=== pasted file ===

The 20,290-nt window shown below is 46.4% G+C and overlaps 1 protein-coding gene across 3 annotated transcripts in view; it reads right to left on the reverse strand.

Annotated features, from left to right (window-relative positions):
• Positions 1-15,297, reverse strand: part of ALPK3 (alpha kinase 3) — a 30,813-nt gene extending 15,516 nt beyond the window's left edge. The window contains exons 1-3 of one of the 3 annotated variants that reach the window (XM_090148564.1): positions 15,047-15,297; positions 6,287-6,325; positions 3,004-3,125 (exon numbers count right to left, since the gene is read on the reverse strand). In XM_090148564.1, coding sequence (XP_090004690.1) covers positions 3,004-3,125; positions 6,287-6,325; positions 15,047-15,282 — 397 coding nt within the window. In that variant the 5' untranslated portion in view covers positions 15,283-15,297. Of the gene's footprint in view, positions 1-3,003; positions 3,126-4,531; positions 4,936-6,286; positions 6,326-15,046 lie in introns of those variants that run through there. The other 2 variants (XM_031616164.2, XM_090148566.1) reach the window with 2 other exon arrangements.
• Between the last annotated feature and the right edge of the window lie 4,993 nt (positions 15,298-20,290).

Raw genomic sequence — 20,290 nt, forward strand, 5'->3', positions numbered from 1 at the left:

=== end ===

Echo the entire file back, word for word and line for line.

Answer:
The 20,290-nt window shown below is 46.4% G+C and overlaps 1 protein-coding gene across 3 annotated transcripts in view; it reads right to left on the reverse strand.

Annotated features, from left to right (window-relative positions):
• Positions 1-15,297, reverse strand: part of ALPK3 (alpha kinase 3) — a 30,813-nt gene extending 15,516 nt beyond the window's left edge. The window contains exons 1-3 of one of the 3 annotated variants that reach the window (XM_090148564.1): positions 15,047-15,297; positions 6,287-6,325; positions 3,004-3,125 (exon numbers count right to left, since the gene is read on the reverse strand). In XM_090148564.1, coding sequence (XP_090004690.1) covers positions 3,004-3,125; positions 6,287-6,325; positions 15,047-15,282 — 397 coding nt within the window. In that variant the 5' untranslated portion in view covers positions 15,283-15,297. Of the gene's footprint in view, positions 1-3,003; positions 3,126-4,531; positions 4,936-6,286; positions 6,326-15,046 lie in introns of those variants that run through there. The other 2 variants (XM_031616164.2, XM_090148566.1) reach the window with 2 other exon arrangements.
• Between the last annotated feature and the right edge of the window lie 4,993 nt (positions 15,298-20,290).

Raw genomic sequence — 20,290 nt, forward strand, 5'->3', positions numbered from 1 at the left: